One big issue for most of us is ending with the quote. I’d venture to say I do this on upwards of 90 per cent of my stories. In fact, the last third of a lot of my work tends to jump from quote to quote. It’s a very common practice a lot of us adopt because a) it’s easier to type out a quote than to boil it down to what needs to be said and b) endings are hard to write.
What a lot of reporters don’t realize, and I certainly didn’t, is that when you end with a quote you hand your story over to that subject. You’re literally giving them the last word which can reflect a bias and totally change the reader’s perception of importance. Endings are tricky things and too often we get there by surprise. It’s the “Oh look, I’m almost at my word count. I’ll just stick on a quote and I’m done,” school of journalism. I do it all the time.
But it’s useful to actually have an ending in mind when you go into the story, and before you start writing, know where you want to end up. All part of that whole have-a-plan-when-you-go-in idea that so rankled me earlier in the week. It’s daunting, but I think really worth the added effort, and of course if you’ve got a quote that just wraps the whole story up in a bow like it was meant to be, use it. But often we use throwaways.
So following this we were sent back out onto the streets of St. Pete to bother yet more innocent Floridians for scene stories, or mini-profiles, whatever struck our fancy to try out our new tool boxes, now full to the brim of advice.
We read them in class today and the difference was quite astounding. We’re all strong writers in the group but man, shows what a little forethought can do to bolster even mediocre material.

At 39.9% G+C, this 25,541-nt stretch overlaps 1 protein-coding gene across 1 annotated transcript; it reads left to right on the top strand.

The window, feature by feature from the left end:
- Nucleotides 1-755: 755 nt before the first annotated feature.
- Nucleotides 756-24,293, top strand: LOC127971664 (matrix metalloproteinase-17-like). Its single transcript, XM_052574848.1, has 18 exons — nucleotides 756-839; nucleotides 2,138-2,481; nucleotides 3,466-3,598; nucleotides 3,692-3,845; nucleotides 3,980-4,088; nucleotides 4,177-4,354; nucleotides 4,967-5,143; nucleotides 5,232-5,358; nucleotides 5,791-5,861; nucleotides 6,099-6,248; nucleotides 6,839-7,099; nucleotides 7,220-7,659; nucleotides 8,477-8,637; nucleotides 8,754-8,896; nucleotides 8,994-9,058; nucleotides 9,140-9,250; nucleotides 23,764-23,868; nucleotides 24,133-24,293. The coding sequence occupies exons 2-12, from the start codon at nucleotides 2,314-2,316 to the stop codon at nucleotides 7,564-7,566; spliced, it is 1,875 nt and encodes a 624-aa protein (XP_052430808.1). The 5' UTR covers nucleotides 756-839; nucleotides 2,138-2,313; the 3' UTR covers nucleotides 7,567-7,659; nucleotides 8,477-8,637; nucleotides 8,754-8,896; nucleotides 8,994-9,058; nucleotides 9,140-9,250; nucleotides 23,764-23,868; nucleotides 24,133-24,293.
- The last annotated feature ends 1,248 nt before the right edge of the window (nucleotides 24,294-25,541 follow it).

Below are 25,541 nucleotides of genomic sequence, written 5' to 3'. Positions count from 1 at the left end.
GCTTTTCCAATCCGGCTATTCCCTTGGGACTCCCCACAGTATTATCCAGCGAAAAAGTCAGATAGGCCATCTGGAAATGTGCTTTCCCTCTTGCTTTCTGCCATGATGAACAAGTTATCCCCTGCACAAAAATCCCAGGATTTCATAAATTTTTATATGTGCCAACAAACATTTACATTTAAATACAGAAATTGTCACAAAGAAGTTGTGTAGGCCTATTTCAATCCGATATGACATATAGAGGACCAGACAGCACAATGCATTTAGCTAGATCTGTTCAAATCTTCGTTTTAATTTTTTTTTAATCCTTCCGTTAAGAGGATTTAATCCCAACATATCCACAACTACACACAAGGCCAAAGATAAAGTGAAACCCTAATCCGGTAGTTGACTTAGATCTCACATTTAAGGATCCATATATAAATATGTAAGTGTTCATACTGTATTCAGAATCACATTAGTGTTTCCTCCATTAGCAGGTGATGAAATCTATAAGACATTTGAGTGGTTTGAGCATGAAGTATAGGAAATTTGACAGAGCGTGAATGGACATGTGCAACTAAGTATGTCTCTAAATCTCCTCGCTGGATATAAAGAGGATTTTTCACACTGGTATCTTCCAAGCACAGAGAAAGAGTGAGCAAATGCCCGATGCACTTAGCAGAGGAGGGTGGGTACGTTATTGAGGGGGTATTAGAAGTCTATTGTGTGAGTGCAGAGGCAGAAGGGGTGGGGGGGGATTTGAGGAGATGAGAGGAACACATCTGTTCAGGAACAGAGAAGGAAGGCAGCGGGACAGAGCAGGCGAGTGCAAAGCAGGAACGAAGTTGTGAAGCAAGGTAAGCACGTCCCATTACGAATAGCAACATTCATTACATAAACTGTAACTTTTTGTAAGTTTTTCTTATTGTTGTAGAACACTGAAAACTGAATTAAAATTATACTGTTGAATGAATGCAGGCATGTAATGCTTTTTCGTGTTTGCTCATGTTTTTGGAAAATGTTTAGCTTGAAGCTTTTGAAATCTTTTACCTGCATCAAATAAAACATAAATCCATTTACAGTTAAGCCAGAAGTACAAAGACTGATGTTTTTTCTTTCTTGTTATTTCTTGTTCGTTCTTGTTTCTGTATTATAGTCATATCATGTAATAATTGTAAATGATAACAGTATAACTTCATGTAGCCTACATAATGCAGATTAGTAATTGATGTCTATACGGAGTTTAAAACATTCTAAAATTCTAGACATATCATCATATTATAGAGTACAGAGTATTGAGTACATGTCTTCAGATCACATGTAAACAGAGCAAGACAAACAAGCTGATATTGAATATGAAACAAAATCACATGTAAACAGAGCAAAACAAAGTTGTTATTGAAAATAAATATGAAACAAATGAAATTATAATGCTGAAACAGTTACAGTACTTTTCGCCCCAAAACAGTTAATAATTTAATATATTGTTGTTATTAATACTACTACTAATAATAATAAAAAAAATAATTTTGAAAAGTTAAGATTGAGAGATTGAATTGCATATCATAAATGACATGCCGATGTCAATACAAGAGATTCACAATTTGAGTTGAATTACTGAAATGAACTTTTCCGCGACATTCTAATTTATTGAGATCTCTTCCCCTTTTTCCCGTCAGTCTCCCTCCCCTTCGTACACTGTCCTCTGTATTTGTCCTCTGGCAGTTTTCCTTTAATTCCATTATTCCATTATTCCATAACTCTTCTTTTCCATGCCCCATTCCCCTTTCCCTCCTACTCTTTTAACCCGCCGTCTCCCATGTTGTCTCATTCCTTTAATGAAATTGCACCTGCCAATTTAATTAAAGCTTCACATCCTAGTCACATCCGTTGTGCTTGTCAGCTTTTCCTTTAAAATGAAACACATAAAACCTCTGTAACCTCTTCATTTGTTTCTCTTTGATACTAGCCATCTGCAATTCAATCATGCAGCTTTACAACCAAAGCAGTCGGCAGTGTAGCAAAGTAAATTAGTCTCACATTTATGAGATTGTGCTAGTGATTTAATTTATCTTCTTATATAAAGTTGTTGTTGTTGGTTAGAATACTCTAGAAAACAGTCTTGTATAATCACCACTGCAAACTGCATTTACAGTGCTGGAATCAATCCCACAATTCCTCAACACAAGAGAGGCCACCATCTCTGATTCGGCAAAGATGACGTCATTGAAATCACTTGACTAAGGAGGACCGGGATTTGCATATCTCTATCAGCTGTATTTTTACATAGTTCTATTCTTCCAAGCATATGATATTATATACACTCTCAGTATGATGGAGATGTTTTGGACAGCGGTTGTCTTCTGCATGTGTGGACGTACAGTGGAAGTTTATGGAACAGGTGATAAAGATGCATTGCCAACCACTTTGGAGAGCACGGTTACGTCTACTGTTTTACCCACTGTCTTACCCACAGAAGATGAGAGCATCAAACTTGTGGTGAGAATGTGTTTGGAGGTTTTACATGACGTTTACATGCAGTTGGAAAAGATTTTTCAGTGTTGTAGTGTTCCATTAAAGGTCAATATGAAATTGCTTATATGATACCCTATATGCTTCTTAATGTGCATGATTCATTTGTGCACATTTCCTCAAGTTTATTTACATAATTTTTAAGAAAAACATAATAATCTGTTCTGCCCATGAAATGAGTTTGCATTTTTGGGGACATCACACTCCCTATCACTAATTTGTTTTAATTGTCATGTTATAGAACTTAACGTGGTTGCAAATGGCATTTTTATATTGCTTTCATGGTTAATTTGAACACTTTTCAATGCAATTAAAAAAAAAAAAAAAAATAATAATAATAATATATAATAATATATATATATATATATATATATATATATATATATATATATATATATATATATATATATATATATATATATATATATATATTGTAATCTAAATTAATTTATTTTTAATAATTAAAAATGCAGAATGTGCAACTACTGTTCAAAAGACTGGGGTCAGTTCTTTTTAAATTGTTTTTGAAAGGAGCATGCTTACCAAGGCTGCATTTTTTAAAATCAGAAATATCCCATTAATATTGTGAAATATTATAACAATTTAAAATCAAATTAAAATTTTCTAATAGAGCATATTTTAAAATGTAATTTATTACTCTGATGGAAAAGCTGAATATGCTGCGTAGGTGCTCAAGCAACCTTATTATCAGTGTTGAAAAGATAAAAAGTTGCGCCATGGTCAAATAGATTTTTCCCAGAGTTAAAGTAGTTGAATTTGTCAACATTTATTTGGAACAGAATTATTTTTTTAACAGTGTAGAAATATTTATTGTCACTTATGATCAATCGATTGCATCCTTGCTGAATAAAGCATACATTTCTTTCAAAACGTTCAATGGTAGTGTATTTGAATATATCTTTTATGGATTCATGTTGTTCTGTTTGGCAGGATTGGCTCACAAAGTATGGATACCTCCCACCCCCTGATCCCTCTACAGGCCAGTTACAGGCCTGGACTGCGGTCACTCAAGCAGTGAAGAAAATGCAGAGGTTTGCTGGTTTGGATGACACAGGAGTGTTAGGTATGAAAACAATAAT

One of the tips I’ll take away from this week is to, as you’re reporting, start thinking of framing your story with one question: what do you want to know? What’s the engine driving your story? Then as you write, what’s the one word — ONE — that the story is REALLY about? It helps focus it without getting so carried away in multiple universal themes.
Again, I was walking back to the hotel from class and saw this guy in a park and set out to find out what made him tick. (St. Pete seems to be particularly full of characters.) My question was literally what everyone else was thinking: What’s with this guy?
Here’s what I found out:
He tries to get here twice a day. To the park where the thick Bahama grass clutches at the tires and makes it extra difficult to push the bicycle — up and down and side to side across the soccer pitch.
He’ll stay for nearly an hour, leaving tracks in the green with no rhyme or reason.
Dr. Stuart Lipman never served in the military. The dog tags on his neck were a gift in med school, and with his medic alert and Star of David they form the pendulum beating against his bare chest with each pedal stroke. Sweat runs from under his helmet and down spindly legs in hiked up athletic shorts. Name and address are affixed to the rear-view mirror jutting out from his head like an antenna.
The one 16 years ago took him out of hospitals where his patients remembered him for giving them roses. “I grow them,” he says.